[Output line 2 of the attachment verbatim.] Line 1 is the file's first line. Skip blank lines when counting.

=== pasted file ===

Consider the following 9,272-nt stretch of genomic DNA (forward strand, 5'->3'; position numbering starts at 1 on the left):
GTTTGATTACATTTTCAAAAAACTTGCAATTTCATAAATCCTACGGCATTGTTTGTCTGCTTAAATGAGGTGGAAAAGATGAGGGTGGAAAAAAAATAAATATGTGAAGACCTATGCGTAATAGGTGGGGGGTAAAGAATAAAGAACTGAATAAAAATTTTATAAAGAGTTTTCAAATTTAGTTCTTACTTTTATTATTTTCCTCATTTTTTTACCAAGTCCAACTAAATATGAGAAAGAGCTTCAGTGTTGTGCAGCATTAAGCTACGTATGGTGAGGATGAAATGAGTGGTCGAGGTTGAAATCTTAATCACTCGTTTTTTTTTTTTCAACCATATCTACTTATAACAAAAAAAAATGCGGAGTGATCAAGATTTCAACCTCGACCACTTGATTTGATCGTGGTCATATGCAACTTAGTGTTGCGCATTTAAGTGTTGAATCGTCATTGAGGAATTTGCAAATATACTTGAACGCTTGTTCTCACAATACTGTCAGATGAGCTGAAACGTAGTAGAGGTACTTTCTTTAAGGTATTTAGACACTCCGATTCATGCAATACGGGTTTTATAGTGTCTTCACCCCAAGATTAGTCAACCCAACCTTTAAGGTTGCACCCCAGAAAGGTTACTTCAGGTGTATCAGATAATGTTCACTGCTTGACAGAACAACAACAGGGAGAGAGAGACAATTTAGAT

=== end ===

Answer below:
GTTTGATTACATTTTCAAAAAACTTGCAATTTCATAAATCCTACGGCATTGTTTGTCTGCTTAAATGAGGTGGAAAAGATGAGGGTGGAAAAAAAATAAATATGTGAAGACCTATGCGTAATAGGTGGGGGGTAAAGAATAAAGAACTGAATAAAAATTTTATAAAGAGTTTTCAAATTTAGTTCTTACTTTTATTATTTTCCTCATTTTTTTACCAAGTCCAACTAAATATGAGAAAGAGCTTCAGTGTTGTGCAGCATTAAGCTACGTATGGTGAGGATGAAATGAGTGGTCGAGGTTGAAATCTTAATCACTCGTTTTTTTTTTTTCAACCATATCTACTTATAACAAAAAAAAATGCGGAGTGATCAAGATTTCAACCTCGACCACTTGATTTGATCGTGGTCATATGCAACTTAGTGTTGCGCATTTAAGTGTTGAATCGTCATTGAGGAATTTGCAAATATACTTGAACGCTTGTTCTCACAATACTGTCAGATGAGCTGAAACGTAGTAGAGGTACTTTCTTTAAGGTATTTAGACACTCCGATTCATGCAATACGGGTTTTATAGTGTCTTCACCCCAAGATTAGTCAACCCAACCTTTAAGGTTGCACCCCAGAAAGGTTACTTCAGGTGTATCAGATAATGTTCACTGCTTGACAGAACAACAACAGGGAGAGAGAGACAATTTAGAT